Looking back, I see Charles Kennedy’s outburst in Paris as one of negative stereotyping, brought on by an irrational and ingrained fear of one of the last radical ideas in mainstream UK politics. In those halcyon days before the credit crunch, fear worked. People were wealthier than ever, and the threat of economic catastrophe held great influence. But no longer can this win over Scotland’s impressionable youth. Nor can such apocalyptic prophecy inspire Scotland’s weary electorate. In an era of cuts and fear, these people want something to believe in and hope for.

What really impresses people about Alex Salmond, and what persuaded me to don that rosette and march across Ravelston talking to Tories, is the sheer ambition of the SNP. The voters may not agree with Independence now, but there is no denying that they have shown their admiration for the SNP’s belief in Scotland’s ability to improve itself. They have had four years to prove themselves, setting ambitious targets for climate change action and green energy, expanding free education, taking a successful and progressive approach to justice, and the crucially de-privatising the Scottish NHS.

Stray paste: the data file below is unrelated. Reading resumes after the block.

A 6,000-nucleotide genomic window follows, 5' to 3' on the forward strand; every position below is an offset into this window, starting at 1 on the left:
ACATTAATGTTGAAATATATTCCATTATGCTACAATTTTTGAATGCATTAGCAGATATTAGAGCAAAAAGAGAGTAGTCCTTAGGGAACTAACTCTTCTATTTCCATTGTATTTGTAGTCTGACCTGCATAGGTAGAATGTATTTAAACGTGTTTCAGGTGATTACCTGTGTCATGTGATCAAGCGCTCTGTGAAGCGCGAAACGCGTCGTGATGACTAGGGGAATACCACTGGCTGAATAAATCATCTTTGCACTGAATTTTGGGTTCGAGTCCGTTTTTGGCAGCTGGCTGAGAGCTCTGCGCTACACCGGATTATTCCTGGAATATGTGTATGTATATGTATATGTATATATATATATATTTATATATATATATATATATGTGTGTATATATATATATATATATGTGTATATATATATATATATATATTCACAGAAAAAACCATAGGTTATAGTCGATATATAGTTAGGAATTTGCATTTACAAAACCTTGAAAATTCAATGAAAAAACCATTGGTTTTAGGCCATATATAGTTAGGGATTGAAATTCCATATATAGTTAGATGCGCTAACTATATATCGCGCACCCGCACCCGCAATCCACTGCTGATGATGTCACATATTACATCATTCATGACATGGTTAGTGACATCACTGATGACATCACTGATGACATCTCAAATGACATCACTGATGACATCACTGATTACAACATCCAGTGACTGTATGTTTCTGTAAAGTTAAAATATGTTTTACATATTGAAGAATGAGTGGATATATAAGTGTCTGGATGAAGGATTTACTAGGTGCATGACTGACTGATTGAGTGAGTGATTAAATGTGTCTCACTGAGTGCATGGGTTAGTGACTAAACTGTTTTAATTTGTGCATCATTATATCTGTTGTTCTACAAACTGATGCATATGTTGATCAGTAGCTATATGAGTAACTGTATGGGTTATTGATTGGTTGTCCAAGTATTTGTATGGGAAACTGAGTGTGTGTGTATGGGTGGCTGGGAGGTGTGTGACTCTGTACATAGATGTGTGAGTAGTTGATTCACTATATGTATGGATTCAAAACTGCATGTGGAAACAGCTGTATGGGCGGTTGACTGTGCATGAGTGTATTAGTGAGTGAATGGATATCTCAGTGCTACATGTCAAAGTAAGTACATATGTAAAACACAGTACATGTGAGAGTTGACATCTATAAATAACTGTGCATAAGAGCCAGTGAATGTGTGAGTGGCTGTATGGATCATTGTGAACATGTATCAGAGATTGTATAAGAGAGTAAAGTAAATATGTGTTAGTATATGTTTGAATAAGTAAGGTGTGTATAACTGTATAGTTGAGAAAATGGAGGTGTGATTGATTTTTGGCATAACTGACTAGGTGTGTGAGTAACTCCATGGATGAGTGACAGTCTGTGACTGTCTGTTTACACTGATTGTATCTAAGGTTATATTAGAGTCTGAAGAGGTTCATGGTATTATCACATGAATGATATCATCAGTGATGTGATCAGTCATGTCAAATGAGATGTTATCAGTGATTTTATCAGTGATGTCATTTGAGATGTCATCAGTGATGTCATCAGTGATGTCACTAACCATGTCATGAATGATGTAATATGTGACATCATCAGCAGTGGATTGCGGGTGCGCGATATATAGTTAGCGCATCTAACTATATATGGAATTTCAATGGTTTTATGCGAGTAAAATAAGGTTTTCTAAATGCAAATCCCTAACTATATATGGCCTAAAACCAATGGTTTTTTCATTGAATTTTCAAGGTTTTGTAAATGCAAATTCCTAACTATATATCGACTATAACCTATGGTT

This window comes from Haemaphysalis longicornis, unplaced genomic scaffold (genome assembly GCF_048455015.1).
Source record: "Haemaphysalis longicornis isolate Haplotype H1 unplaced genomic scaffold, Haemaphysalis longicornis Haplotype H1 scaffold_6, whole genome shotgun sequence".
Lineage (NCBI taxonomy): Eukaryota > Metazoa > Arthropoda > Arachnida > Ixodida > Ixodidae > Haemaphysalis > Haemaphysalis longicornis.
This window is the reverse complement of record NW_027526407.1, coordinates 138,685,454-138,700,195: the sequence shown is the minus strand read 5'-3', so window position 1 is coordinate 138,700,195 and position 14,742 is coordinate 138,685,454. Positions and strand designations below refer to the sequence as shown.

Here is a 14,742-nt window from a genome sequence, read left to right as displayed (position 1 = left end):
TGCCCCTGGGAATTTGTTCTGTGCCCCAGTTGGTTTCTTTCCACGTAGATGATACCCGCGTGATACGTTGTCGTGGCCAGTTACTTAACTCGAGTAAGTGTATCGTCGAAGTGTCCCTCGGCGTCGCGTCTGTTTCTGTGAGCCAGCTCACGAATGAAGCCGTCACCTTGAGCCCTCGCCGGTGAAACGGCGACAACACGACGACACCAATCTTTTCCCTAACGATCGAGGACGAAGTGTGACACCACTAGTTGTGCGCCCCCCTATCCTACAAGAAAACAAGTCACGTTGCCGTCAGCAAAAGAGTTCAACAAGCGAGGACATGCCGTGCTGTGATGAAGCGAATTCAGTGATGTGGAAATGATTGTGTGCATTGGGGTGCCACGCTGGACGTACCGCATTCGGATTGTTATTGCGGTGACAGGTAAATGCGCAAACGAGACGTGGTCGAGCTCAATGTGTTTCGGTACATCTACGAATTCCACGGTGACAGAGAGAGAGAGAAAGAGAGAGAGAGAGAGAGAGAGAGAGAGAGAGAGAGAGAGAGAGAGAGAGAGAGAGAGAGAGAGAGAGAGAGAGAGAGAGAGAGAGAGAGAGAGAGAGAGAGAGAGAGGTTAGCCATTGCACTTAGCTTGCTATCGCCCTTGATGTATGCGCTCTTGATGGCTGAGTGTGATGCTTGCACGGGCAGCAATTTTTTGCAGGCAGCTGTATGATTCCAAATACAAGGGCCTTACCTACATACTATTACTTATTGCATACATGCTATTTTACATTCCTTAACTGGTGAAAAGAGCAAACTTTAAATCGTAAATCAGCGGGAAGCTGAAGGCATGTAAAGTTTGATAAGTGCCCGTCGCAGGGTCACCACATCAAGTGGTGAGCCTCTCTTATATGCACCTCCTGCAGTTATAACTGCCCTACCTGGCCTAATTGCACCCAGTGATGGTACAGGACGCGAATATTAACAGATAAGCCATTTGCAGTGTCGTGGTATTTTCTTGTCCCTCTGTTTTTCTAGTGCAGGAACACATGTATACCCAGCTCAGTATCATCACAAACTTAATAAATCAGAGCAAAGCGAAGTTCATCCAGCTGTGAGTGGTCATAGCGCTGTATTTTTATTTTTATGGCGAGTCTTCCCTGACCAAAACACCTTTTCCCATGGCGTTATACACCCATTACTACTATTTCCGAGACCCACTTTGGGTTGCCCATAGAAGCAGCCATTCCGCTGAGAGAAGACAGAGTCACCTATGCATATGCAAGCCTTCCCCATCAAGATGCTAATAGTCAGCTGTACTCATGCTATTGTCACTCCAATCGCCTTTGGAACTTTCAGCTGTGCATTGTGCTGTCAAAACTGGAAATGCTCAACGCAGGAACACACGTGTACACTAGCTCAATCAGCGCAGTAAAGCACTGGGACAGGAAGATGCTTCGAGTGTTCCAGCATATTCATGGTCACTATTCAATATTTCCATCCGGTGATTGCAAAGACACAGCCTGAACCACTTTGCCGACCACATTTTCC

It is now time for the SNP to prove that they can go further. They need to persuade the older voters, who grew up as Britain declined, but remain fond of its institutions and history. They need to persuade the young, who can always be inspired by something radical, but are now restrained by an absence of hope. They need to persuade the wealthy that investors will not be scared off, and that Scotland really can keep its own financial sector afloat. And they must show the poor that the future will be fairer for them. Most importantly, they must persuade the centre-left liberal majority that Independence is the most progressive step we can take to ensure a secure and sustainable future for Scotland.